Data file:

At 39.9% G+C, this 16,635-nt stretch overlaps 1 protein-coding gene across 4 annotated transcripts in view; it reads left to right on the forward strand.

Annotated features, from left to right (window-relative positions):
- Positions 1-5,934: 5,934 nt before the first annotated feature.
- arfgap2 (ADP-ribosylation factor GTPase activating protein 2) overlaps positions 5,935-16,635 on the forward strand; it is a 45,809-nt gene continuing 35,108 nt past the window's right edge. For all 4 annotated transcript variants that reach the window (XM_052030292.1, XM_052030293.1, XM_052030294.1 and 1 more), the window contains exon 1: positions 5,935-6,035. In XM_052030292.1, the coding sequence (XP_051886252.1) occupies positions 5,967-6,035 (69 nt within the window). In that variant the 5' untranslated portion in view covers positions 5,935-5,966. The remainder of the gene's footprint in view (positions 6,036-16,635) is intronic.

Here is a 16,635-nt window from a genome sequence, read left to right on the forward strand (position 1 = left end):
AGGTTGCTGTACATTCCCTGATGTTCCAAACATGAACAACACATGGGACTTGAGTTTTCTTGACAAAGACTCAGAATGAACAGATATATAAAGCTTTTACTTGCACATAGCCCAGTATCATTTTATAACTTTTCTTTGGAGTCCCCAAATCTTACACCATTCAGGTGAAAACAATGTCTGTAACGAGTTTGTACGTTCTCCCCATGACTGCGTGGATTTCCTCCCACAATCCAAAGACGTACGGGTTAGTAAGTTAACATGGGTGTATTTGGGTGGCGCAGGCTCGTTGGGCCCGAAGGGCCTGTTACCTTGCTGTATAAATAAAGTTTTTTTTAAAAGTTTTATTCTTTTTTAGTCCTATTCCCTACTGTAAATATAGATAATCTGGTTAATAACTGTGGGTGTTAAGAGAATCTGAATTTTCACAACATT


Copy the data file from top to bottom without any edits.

At 39.9% G+C, this 16,635-nt stretch overlaps 1 protein-coding gene across 4 annotated transcripts in view; it reads left to right on the forward strand.

Annotated features, from left to right (window-relative positions):
- Positions 1-5,934: 5,934 nt before the first annotated feature.
- arfgap2 (ADP-ribosylation factor GTPase activating protein 2) overlaps positions 5,935-16,635 on the forward strand; it is a 45,809-nt gene continuing 35,108 nt past the window's right edge. For all 4 annotated transcript variants that reach the window (XM_052030292.1, XM_052030293.1, XM_052030294.1 and 1 more), the window contains exon 1: positions 5,935-6,035. In XM_052030292.1, the coding sequence (XP_051886252.1) occupies positions 5,967-6,035 (69 nt within the window). In that variant the 5' untranslated portion in view covers positions 5,935-5,966. The remainder of the gene's footprint in view (positions 6,036-16,635) is intronic.

Here is a 16,635-nt window from a genome sequence, read left to right on the forward strand (position 1 = left end):
AGGTTGCTGTACATTCCCTGATGTTCCAAACATGAACAACACATGGGACTTGAGTTTTCTTGACAAAGACTCAGAATGAACAGATATATAAAGCTTTTACTTGCACATAGCCCAGTATCATTTTATAACTTTTCTTTGGAGTCCCCAAATCTTACACCATTCAGGTGAAAACAATGTCTGTAACGAGTTTGTACGTTCTCCCCATGACTGCGTGGATTTCCTCCCACAATCCAAAGACGTACGGGTTAGTAAGTTAACATGGGTGTATTTGGGTGGCGCAGGCTCGTTGGGCCCGAAGGGCCTGTTACCTTGCTGTATAAATAAAGTTTTTTTTAAAAGTTTTATTCTTTTTTAGTCCTATTCCCTACTGTAAATATAGATAATCTGGTTAATAACTGTGGGTGTTAAGAGAATCTGAATTTTCACAACATT